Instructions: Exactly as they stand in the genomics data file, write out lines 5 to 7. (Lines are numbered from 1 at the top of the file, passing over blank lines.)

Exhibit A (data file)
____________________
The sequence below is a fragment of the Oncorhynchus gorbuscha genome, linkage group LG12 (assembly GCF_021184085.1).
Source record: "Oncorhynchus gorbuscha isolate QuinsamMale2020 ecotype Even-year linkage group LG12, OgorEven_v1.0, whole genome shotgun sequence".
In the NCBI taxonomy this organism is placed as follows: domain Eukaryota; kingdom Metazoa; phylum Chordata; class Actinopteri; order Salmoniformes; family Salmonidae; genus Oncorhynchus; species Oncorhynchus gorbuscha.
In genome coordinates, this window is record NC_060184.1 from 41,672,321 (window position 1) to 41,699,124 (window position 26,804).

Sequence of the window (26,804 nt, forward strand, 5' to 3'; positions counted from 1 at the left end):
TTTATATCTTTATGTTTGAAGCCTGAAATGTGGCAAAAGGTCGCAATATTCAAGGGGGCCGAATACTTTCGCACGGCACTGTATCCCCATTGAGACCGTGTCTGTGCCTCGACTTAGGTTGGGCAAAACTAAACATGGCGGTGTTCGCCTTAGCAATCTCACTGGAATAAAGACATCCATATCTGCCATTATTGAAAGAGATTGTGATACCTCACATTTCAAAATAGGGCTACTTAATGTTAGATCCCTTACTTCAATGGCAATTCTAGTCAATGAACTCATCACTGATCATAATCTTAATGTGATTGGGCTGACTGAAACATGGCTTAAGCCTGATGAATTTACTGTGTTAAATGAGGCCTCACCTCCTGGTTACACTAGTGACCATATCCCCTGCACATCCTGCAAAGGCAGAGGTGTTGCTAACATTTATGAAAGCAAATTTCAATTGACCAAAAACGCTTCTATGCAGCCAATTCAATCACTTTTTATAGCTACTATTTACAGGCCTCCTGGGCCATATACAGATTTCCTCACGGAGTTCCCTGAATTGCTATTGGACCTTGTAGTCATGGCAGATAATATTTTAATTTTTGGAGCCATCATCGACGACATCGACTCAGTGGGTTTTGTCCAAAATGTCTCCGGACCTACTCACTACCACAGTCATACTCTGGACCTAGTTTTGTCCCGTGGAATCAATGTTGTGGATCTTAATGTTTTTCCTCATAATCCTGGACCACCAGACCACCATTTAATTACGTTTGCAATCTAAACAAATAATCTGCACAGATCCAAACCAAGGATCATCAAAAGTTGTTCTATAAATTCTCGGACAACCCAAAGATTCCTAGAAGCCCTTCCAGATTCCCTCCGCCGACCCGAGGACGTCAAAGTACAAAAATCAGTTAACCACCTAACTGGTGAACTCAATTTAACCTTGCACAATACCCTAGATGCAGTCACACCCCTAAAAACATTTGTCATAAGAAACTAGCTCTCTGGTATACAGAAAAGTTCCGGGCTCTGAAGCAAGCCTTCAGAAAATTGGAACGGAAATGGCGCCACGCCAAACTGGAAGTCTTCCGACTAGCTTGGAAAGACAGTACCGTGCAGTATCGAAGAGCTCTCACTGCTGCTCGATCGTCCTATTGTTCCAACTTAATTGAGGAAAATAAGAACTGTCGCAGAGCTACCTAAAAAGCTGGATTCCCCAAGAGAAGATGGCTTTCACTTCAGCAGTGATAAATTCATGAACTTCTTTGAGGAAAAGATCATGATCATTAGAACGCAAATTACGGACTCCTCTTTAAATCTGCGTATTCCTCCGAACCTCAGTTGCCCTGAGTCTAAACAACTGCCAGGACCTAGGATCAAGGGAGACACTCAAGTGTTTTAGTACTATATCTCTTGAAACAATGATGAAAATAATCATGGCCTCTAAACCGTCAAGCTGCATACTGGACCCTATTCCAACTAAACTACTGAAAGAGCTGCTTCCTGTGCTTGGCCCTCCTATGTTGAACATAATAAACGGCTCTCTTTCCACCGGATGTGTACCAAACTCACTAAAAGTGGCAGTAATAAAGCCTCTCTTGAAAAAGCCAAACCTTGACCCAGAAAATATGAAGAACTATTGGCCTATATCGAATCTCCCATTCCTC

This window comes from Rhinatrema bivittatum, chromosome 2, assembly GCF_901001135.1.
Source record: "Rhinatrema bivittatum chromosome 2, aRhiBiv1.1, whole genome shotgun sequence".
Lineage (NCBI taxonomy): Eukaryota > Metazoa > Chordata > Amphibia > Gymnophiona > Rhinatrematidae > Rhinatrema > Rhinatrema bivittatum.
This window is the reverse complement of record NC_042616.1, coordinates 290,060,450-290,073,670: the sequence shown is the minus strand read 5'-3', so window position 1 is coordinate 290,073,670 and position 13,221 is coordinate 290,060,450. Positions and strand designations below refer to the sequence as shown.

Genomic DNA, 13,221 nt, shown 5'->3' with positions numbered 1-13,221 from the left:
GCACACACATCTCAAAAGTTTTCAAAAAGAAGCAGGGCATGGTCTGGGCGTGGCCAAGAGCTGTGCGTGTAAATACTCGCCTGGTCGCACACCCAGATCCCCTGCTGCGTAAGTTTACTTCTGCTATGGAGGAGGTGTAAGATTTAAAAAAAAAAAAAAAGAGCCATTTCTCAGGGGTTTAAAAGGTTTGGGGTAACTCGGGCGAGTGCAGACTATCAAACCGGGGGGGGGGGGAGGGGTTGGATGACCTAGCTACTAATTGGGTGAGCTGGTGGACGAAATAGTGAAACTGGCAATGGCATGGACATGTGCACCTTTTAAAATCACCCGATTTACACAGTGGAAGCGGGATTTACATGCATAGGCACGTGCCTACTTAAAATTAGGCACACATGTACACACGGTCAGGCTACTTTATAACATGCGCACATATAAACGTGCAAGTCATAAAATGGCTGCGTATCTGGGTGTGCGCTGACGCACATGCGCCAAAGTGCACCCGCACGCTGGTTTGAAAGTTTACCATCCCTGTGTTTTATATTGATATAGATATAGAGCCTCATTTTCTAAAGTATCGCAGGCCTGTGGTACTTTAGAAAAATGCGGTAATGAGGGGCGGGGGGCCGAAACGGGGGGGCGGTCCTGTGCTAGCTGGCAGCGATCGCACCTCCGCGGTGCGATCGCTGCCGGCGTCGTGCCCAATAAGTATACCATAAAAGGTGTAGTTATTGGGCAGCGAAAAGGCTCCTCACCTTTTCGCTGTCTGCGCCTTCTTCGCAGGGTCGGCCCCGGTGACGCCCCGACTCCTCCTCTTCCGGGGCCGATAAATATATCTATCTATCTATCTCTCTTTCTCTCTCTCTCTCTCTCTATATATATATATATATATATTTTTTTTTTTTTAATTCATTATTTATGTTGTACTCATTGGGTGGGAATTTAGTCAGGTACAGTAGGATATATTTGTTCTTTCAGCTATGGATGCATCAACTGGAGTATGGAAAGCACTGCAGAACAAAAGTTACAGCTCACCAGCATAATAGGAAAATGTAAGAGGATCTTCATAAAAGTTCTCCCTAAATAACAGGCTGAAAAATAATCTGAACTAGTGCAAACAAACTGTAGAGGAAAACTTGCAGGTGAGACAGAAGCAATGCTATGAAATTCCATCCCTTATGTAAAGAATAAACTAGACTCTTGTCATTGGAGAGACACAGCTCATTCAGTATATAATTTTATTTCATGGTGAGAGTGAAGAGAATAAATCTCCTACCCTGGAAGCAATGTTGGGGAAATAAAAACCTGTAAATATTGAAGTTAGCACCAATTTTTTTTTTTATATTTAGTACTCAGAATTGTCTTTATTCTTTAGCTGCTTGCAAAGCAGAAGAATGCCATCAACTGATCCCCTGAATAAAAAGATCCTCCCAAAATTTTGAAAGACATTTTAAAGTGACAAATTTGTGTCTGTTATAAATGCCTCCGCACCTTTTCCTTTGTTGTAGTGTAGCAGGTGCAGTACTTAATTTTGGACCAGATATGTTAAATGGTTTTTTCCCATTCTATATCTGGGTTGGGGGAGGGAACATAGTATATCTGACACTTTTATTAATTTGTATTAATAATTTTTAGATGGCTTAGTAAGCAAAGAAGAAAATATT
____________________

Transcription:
Sequence of the window (26,804 nt, forward strand, 5' to 3'; positions counted from 1 at the left end):
TTTATATCTTTATGTTTGAAGCCTGAAATGTGGCAAAAGGTCGCAATATTCAAGGGGGCCGAATACTTTCGCACGGCACTGTATCCCCATTGAGACCGTGTCTGTGCCTCGACTTAGGTTGGGCAAAACTAAACATGGCGGTGTTCGCCTTAGCAATCTCACTGGAATAAAGACATCCATATCTGCCATTATTGAAAGAGATTGTGATACCTCACATTTCAAAATAGGGCTACTTAATGTTAGATCCCTTACTTCAATGGCAATTCTAGTCAATGAACTCATCACTGATCATAATCTTAATGTGATTGGGCTGACTGAAACATGGCTTAAGCCTGATGAATTTACTGTGTTAAATGAGGCCTCACCTCCTGGTTACACTAGTGACCATATCCCCTGCACATCCTGCAAAGGCAGAGGTGTTGCTAACATTTATGAAAGCAAATTTCAATTGACCAAAAACGCTTCTATGCAGCCAATTCAATCACTTTTTATAGCTACTATTTACAGGCCTCCTGGGCCATATACAGATTTCCTCACGGAGTTCCCTGAATTGCTATTGGACCTTGTAGTCATGGCAGATAATATTTTAATTTTTGGAGCCATCATCGACGACATCGACTCAGTGGGTTTTGTCCAAAATGTCTCCGGACCTACTCACTACCACAGTCATACTCTGGACCTAGTTTTGTCCCGTGGAATCAATGTTGTGGATCTTAATGTTTTTCCTCATAATCCTGGACCACCAGACCACCATTTAATTACGTTTGCAATCTAAACAAATAATCTGCACAGATCCAAACCAAGGATCATCAAAAGTTGTTCTATAAATTCTCGGACAACCCAAAGATTCCTAGAAGCCCTTCCAGATTCCCTCCGCCGACCCGAGGACGTCAAAGTACAAAAATCAGTTAACCACCTAACTGGTGAACTCAATTTAACCTTGCACAATACCCTAGATGCAGTCACACCCCTAAAAACATTTGTCATAAGAAACTAGCTCTCTGGTATACAGAAAAGTTCCGGGCTCTGAAGCAAGCCTTCAGAAAATTGGAACGGAAATGGCGCCACGCCAAACTGGAAGTCTTCCGACTAGCTTGGAAAGACAGTACCGTGCAGTATCGAAGAGCTCTCACTGCTGCTCGATCGTCCTATTGTTCCAACTTAATTGAGGAAAATAAGAACTGTCGCAGAGCTACCTAAAAAGCTGGATTCCCCAAGAGAAGATGGCTTTCACTTCAGCAGTGATAAATTCATGAACTTCTTTGAGGAAAAGATCATGATCATTAGAACGCAAATTACGGACTCCTCTTTAAATCTGCGTATTCCTCCGAACCTCAGTTGCCCTGAGTCTAAACAACTGCCAGGACCTAGGATCAAGGGAGACACTCAAGTGTTTTAGTACTATATCTCTTGAAACAATGATGAAAATAATCATGGCCTCTAAACCGTCAAGCTGCATACTGGACCCTATTCCAACTAAACTACTGAAAGAGCTGCTTCCTGTGCTTGGCCCTCCTATGTTGAACATAATAAACGGCTCTCTTTCCACCGGATGTGTACCAAACTCACTAAAAGTGGCAGTAATAAAGCCTCTCTTGAAAAAGCCAAACCTTGACCCAGAAAATATGAAGAACTATTGGCCTATATCGAATCTCCCATTCCTC

This window comes from Rhinatrema bivittatum, chromosome 2, assembly GCF_901001135.1.